Staying Professional Online

By Victoria Vilas / 22 Sep 2016

Operations and marketing manager Victoria Vilas shares advice on maintaining an appropriate and professional profile on social media

When you enter your name into a search engine, what results do you get? If your search returns link to your social media profiles, then others could see the same, and may be tempted to click through and browse your comments or photos. In an era where people make careers from their social media presence, promoting brands and products to the many strangers that follow their life in photos, videos and blogs, a public social media profile is virtually a statement that you don’t mind people looking, or that you want people to look, at the content you post.

If that’s not the case, and you don’t wish for strangers to scroll through your social media profiles, then choose your social media channels wisely, and pay attention to your privacy settings. If you’re happy for some, or all of your content to be on show, then remember that it may not be just your family and friends scrolling through your Instagram photos and reading your tweets, it could be your patients, your colleagues, your employer, or other industry professionals, too.

If you are a medical professional, inappropriate content or conduct on social media could give you a bad reputation, alienate potential patients, attract the wrong target audience, or undermine your status as a trustworthy, reputable clinician. If you’re an employee in the aesthetics industry, it could lose you your job, and hamper your efforts to find a new role.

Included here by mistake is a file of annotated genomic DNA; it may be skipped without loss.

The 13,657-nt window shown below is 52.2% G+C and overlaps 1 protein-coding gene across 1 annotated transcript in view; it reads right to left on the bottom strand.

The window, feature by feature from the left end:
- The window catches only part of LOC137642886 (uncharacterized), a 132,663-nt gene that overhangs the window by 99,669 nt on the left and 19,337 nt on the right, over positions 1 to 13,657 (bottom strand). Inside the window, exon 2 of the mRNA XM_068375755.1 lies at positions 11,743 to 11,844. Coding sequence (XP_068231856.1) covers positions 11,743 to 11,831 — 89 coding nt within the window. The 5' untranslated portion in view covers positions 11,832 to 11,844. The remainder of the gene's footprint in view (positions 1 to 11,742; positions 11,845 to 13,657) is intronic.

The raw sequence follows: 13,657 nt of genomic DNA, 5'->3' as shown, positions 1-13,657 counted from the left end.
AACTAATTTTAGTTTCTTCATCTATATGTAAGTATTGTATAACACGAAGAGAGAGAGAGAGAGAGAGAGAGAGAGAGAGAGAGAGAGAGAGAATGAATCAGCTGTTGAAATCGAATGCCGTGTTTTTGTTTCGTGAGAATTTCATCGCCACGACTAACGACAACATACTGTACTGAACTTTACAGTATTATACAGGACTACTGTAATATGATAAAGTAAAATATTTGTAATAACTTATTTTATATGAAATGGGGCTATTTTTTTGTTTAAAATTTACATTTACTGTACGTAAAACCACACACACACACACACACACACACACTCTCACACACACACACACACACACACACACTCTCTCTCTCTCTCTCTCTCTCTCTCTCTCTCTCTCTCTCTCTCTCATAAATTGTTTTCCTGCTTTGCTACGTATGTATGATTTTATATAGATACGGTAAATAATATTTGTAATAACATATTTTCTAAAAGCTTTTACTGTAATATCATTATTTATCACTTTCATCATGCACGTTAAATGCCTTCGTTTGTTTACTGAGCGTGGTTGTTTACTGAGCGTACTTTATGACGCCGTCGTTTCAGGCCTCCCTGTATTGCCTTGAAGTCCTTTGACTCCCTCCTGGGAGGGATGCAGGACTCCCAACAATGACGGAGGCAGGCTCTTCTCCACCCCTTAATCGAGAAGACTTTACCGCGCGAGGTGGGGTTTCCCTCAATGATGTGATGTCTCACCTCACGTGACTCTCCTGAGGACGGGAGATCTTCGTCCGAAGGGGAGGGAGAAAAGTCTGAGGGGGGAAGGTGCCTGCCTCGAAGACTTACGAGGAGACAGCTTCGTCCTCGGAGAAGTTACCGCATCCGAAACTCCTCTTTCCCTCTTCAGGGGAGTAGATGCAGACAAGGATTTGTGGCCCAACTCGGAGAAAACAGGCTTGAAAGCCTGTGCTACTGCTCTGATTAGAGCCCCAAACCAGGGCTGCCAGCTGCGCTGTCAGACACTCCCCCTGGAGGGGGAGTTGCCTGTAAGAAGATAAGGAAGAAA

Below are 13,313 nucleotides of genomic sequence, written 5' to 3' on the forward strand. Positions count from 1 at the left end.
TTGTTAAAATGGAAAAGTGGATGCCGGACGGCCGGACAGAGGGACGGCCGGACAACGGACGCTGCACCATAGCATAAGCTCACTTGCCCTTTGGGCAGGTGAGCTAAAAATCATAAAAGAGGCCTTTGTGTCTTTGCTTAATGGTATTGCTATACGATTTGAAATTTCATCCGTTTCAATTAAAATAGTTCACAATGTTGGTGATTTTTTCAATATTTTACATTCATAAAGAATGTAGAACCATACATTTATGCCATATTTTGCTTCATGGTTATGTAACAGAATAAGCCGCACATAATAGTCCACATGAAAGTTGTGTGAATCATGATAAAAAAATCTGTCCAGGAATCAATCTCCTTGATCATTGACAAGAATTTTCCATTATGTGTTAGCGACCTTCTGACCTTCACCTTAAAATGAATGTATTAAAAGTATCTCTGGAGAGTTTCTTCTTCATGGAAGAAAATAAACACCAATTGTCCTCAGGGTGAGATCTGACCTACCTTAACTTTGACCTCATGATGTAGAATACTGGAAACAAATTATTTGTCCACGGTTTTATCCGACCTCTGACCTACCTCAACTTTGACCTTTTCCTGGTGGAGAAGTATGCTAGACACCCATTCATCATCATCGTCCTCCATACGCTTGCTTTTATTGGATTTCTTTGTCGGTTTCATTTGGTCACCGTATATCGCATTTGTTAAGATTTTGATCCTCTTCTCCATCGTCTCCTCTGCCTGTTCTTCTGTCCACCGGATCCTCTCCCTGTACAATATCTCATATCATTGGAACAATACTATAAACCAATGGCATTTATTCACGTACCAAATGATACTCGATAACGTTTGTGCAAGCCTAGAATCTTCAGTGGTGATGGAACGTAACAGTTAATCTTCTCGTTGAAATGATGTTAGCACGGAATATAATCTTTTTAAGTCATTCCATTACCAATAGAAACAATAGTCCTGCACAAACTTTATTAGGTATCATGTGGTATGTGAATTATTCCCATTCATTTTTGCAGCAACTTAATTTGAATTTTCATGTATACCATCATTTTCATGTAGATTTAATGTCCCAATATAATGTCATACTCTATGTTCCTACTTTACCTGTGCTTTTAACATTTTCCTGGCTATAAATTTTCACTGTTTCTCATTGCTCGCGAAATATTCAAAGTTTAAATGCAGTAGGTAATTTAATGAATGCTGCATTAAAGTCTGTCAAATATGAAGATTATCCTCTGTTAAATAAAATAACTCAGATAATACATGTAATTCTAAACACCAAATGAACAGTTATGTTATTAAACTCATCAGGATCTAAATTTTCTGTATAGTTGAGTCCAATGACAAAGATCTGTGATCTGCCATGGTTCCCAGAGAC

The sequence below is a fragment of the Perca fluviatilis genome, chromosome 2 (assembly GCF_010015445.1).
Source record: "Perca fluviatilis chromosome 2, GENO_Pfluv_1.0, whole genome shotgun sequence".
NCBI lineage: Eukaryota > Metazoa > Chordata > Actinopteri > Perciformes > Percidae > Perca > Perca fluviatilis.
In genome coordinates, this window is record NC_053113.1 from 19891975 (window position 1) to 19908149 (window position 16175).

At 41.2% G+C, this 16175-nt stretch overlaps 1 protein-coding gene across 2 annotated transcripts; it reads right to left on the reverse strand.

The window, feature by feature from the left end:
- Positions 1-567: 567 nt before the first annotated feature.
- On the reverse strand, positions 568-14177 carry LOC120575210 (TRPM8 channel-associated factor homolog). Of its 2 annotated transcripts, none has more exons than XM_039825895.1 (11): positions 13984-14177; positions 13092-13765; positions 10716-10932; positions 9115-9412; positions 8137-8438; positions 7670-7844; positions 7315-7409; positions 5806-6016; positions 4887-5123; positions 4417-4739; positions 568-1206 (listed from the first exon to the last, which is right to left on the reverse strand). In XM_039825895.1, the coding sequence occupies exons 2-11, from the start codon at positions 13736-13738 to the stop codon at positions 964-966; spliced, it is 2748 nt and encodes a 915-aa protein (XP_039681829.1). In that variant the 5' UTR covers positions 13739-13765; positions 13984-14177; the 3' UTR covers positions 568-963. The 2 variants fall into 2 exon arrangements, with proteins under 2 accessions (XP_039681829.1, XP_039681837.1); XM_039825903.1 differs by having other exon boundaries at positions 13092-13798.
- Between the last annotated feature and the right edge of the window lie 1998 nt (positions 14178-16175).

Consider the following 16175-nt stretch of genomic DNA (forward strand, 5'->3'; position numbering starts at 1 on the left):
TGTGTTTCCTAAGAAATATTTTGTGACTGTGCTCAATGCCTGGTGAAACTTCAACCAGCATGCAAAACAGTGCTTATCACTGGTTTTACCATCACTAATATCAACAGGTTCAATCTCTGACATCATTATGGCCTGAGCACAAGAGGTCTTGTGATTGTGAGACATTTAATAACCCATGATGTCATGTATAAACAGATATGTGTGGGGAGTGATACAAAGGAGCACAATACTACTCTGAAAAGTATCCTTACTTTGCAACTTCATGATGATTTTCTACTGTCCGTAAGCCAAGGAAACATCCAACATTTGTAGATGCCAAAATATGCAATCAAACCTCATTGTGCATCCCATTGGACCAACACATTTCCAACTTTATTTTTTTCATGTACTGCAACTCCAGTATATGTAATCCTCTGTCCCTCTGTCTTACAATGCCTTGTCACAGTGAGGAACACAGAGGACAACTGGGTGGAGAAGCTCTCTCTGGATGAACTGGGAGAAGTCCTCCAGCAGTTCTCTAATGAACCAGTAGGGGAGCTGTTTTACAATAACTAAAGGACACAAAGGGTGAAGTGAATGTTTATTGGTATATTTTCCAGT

Professionalism online

Medical professional or business owner

It may be called ‘social’ media, but interaction with strangers online should still stay professional if you want to keep up your good reputation. If you are a medical professional, and you present yourself as exactly that, you’re likely to get the respect you deserve. If you become too casual, or are involved in discussions of contentious topics, your audience may remember you more for your choice of holiday destination or political preferences than for your professional knowledge.

People who have never met you, but can see your public social media profiles, will build a picture of you from your online presence alone. They may not know that in-person you’re a skilled clinician with a calm, professional demeanour, instead they might just see you sharing memes and jokes and get an impression of your sense of humour. If your audience is simply made up of family and friends, there’s obviously nothing wrong with that, but if it’s a public feed you also use to promote your clinical services, it may not do much to boost business.